A worrying call then came from Golf-Two that they were under intense fire, and indeed, Max could hear the impact of rounds not too far to his north. This one surprised Max, as Golf-Two was the Milan section for his 2nd Panzergrenadier Platoon, set up on the rooftop of a warehouse in the city centre.

Again, a keen eyed T-80 commander must have spotted the infantry section and now multiple tanks were engaging, their 125mm rounds smashing into the building housing Golf-Two.

Almost simultaneously, November-Zero came through, reporting Soviet tanks heading toward them (they were the southern-most Carl Gustav section, deployed forward in the southern sector).

Moving north again, the tank fire engulfing Golf-Two’s position had become too intense, and with the building now well alight from real fire, they reported that they were moving into a building across the street. Max heard the acknowledgement of the platoon commander and looked quickly at his map of the town.
Where could he now send them to be effective?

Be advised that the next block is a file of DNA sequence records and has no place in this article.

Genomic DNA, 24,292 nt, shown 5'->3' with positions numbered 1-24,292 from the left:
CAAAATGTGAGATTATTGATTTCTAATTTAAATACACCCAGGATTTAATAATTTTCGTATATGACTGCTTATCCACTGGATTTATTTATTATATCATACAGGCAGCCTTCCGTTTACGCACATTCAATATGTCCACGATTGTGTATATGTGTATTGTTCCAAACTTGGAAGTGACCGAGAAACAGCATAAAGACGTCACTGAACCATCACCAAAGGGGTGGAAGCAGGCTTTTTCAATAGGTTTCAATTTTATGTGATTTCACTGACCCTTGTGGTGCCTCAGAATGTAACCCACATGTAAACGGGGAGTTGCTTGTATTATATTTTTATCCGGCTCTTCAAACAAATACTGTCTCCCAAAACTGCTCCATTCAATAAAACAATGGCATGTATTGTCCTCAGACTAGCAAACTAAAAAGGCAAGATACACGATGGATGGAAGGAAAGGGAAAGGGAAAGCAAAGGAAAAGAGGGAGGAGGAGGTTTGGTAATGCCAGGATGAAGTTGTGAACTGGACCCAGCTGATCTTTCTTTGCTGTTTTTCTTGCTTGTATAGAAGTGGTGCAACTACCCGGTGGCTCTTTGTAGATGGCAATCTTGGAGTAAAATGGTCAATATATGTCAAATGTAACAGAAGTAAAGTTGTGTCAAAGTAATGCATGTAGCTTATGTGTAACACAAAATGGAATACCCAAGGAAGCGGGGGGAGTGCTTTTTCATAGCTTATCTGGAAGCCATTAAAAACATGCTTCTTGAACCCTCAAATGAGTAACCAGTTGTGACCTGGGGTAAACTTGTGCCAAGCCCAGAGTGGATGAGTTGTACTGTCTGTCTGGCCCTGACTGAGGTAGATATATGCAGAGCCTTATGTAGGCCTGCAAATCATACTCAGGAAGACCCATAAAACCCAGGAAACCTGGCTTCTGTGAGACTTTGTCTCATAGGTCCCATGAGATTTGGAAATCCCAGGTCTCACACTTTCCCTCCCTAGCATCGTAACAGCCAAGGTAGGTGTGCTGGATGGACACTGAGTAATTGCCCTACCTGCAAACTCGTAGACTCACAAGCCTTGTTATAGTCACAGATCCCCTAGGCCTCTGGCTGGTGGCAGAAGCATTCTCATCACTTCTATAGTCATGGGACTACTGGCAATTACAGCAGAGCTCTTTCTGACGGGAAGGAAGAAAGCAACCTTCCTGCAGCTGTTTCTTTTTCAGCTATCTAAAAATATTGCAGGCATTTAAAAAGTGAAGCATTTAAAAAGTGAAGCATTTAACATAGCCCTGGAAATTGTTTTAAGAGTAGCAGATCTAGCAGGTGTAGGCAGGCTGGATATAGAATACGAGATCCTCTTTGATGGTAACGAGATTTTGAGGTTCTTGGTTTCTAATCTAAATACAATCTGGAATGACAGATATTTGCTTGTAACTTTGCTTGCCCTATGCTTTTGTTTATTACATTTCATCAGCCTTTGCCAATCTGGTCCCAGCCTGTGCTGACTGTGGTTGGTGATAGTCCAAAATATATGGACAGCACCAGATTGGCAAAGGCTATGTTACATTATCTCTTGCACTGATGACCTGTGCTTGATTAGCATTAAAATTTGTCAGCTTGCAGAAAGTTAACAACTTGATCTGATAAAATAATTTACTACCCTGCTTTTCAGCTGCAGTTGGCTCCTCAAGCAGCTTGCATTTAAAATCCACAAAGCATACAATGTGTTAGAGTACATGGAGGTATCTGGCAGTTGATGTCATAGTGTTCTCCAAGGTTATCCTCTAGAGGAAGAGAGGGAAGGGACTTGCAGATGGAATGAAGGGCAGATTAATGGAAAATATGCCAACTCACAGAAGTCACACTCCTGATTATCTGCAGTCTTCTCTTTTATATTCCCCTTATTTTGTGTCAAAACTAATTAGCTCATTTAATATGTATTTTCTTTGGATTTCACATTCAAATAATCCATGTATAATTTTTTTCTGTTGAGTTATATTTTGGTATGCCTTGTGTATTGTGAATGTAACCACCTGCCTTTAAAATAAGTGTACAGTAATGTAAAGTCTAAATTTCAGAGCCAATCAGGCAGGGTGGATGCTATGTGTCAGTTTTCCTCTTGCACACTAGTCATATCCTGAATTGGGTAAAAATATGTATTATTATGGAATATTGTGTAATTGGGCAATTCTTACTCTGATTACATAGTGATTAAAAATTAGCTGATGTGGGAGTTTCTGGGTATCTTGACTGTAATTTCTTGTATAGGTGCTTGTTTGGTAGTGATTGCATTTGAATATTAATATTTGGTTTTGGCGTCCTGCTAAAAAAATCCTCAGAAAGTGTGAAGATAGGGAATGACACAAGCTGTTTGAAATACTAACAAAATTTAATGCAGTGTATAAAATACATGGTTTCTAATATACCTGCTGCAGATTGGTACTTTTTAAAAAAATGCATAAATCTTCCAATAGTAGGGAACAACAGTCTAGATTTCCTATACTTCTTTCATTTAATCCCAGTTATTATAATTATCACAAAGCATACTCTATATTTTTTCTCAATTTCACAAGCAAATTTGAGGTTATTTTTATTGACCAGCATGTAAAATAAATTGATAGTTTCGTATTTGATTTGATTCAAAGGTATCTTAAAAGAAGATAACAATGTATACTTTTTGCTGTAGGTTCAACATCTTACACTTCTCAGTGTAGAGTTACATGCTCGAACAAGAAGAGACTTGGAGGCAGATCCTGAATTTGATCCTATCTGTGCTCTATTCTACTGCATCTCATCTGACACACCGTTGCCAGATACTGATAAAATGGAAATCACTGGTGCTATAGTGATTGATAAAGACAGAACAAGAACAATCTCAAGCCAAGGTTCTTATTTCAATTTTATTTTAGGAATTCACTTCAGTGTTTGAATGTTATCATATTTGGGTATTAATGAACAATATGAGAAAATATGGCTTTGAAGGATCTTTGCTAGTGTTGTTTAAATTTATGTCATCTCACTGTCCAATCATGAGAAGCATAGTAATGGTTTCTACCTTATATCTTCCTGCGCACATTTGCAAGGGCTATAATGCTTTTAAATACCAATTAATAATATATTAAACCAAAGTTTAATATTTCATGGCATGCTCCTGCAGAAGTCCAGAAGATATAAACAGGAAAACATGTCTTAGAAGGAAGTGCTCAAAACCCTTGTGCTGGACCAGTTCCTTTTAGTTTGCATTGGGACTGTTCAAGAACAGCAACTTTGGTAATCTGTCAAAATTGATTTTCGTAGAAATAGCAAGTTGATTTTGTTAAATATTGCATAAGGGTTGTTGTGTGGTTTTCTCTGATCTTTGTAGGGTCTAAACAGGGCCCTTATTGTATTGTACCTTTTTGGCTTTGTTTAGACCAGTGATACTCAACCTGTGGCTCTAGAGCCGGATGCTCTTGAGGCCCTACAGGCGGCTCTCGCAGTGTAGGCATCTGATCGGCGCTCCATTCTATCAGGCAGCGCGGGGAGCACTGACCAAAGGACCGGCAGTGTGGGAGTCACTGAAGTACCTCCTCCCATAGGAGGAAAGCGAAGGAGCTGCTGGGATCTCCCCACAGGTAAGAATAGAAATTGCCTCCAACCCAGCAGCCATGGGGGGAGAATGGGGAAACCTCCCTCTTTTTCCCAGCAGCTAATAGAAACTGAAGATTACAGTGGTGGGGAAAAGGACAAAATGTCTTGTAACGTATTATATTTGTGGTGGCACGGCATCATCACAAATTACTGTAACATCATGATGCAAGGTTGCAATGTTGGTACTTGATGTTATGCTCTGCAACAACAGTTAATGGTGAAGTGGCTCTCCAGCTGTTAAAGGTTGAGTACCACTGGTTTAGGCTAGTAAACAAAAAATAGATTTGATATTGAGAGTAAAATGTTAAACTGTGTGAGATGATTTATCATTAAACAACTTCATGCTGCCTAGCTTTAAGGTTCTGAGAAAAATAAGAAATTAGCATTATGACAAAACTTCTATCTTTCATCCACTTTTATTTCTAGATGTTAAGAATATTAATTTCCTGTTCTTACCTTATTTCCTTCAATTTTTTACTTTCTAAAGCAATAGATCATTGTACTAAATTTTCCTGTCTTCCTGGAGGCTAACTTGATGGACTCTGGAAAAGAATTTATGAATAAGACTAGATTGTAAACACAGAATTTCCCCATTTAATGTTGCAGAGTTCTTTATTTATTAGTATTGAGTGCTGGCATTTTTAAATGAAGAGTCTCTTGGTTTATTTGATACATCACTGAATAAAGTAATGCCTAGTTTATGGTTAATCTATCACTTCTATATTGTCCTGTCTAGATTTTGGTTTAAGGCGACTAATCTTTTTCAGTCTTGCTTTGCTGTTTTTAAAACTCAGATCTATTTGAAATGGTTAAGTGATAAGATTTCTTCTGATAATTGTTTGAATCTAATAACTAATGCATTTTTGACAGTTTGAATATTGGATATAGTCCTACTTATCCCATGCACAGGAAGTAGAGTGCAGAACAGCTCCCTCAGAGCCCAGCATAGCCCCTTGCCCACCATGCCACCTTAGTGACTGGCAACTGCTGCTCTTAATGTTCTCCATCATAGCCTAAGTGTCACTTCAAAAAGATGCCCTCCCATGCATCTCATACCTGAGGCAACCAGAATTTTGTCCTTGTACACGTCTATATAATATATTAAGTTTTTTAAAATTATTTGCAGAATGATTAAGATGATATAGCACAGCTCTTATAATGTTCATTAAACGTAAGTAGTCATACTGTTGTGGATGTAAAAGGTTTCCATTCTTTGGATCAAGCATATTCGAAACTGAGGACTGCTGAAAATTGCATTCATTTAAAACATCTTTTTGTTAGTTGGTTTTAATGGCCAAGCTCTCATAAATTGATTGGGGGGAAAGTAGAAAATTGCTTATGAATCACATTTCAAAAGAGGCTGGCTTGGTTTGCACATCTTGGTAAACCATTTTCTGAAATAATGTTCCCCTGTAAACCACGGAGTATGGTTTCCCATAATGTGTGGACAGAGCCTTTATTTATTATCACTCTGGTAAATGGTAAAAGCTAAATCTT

They would need some time to regroup, so he left them alone for the next few minutes.

Then this - “November-Zero, engaging T-62. Target destroyed.”
A minute later, the same call – “Engaging T-62. Target Destroyed.”
Just like that, within a minute or so, November-Zero had destroyed two Soviet tanks, both T-62’s.

Once again, Max glanced at his watch.

It was now 09:20 – he could hardly believe that the battle had only been going for 20 minutes.
He took quick stock – in the north, his left flank was secure with his anti-armour kampfgruppe losing just the one tank. They now had a tally of 52 reported kills – India-One leading the way with 25, while India-Two, the other Leopard, having 10.